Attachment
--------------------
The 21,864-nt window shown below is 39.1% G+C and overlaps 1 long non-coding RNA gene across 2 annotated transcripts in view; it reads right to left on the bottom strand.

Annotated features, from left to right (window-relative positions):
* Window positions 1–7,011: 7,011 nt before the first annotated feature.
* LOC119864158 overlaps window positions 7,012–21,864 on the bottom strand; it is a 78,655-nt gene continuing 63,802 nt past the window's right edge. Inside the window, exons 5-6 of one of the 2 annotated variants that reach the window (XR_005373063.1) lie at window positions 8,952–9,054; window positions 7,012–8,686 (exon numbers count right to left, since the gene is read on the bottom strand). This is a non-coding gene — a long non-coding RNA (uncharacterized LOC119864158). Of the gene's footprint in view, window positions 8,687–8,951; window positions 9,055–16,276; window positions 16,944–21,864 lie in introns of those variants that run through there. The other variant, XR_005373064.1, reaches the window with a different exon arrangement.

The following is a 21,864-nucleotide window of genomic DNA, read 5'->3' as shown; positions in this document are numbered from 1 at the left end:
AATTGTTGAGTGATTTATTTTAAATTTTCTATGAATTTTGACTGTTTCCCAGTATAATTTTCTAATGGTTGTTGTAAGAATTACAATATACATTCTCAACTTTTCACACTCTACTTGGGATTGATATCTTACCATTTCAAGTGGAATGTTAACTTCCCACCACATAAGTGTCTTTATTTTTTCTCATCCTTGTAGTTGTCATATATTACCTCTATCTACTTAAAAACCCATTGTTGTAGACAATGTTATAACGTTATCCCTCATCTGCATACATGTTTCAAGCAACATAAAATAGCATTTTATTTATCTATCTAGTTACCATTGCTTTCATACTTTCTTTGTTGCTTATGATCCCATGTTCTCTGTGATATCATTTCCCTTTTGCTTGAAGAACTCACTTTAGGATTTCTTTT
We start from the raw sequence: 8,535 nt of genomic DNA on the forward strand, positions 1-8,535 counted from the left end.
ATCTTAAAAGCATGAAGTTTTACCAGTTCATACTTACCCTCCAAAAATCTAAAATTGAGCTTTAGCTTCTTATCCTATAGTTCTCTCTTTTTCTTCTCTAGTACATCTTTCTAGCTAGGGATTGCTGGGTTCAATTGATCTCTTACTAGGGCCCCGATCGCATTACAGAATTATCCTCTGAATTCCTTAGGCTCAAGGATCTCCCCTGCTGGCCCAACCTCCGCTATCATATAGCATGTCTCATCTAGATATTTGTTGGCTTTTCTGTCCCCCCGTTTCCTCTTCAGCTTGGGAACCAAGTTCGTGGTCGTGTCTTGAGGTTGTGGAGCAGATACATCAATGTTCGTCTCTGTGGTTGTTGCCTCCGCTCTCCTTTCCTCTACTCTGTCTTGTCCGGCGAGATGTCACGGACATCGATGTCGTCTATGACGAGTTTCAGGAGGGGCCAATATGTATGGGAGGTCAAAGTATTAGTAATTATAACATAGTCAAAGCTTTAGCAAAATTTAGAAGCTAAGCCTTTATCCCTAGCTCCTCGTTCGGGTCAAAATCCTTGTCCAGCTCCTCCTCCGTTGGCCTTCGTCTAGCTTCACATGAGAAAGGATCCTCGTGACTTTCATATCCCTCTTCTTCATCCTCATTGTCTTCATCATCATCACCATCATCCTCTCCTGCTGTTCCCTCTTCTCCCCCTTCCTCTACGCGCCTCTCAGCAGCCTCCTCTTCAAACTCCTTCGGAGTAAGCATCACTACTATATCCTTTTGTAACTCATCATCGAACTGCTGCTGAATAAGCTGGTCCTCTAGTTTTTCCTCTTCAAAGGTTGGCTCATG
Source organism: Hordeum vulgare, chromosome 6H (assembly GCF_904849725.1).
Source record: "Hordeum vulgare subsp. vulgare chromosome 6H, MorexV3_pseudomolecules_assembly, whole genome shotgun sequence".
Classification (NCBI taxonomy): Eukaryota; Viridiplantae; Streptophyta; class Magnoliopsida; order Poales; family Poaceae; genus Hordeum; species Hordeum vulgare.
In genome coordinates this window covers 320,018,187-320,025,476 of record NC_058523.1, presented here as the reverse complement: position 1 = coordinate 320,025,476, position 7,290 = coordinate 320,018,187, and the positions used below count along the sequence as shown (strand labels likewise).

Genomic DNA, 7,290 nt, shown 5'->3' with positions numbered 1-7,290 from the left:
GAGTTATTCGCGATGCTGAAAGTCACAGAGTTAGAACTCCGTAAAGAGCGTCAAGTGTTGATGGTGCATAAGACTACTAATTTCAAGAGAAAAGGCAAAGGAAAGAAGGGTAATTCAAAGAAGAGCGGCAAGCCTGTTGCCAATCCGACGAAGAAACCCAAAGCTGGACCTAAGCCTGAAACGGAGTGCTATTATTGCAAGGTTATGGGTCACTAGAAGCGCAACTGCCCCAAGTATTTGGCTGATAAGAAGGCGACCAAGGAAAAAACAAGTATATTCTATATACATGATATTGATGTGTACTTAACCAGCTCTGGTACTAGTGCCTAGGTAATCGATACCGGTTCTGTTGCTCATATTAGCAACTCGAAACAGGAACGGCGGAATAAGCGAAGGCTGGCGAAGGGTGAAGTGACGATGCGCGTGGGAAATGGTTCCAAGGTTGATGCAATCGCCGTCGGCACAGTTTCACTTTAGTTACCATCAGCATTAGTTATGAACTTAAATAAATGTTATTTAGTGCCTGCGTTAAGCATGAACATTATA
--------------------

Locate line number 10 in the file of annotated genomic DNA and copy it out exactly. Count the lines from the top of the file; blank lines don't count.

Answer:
Source record: "Hordeum vulgare subsp. vulgare chromosome 6H, MorexV3_pseudomolecules_assembly, whole genome shotgun sequence".